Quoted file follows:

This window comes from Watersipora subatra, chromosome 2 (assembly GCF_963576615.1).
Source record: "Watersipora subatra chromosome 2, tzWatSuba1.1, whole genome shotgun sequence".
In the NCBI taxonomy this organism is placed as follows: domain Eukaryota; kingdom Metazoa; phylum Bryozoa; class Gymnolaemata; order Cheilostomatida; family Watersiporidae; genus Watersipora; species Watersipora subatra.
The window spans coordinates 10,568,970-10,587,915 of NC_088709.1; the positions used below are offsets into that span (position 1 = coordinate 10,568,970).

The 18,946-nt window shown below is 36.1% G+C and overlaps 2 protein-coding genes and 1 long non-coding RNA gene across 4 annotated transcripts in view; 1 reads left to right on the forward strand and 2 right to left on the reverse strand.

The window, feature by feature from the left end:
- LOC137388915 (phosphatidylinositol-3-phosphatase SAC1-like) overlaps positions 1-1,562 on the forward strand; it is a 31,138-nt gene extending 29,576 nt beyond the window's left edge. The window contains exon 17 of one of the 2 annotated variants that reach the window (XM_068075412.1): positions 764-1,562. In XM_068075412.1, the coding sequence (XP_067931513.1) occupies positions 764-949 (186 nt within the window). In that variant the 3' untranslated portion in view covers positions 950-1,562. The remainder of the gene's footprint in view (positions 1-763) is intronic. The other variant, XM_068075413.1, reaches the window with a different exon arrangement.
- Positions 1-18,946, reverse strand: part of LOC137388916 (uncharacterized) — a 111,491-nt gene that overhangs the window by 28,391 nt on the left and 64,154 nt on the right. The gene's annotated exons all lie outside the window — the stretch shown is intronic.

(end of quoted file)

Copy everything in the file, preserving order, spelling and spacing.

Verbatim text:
This window comes from Watersipora subatra, chromosome 2 (assembly GCF_963576615.1).
Source record: "Watersipora subatra chromosome 2, tzWatSuba1.1, whole genome shotgun sequence".
In the NCBI taxonomy this organism is placed as follows: domain Eukaryota; kingdom Metazoa; phylum Bryozoa; class Gymnolaemata; order Cheilostomatida; family Watersiporidae; genus Watersipora; species Watersipora subatra.
The window spans coordinates 10,568,970-10,587,915 of NC_088709.1; the positions used below are offsets into that span (position 1 = coordinate 10,568,970).

The 18,946-nt window shown below is 36.1% G+C and overlaps 2 protein-coding genes and 1 long non-coding RNA gene across 4 annotated transcripts in view; 1 reads left to right on the forward strand and 2 right to left on the reverse strand.

The window, feature by feature from the left end:
- LOC137388915 (phosphatidylinositol-3-phosphatase SAC1-like) overlaps positions 1-1,562 on the forward strand; it is a 31,138-nt gene extending 29,576 nt beyond the window's left edge. The window contains exon 17 of one of the 2 annotated variants that reach the window (XM_068075412.1): positions 764-1,562. In XM_068075412.1, the coding sequence (XP_067931513.1) occupies positions 764-949 (186 nt within the window). In that variant the 3' untranslated portion in view covers positions 950-1,562. The remainder of the gene's footprint in view (positions 1-763) is intronic. The other variant, XM_068075413.1, reaches the window with a different exon arrangement.
- Positions 1-18,946, reverse strand: part of LOC137388916 (uncharacterized) — a 111,491-nt gene that overhangs the window by 28,391 nt on the left and 64,154 nt on the right. The gene's annotated exons all lie outside the window — the stretch shown is intronic.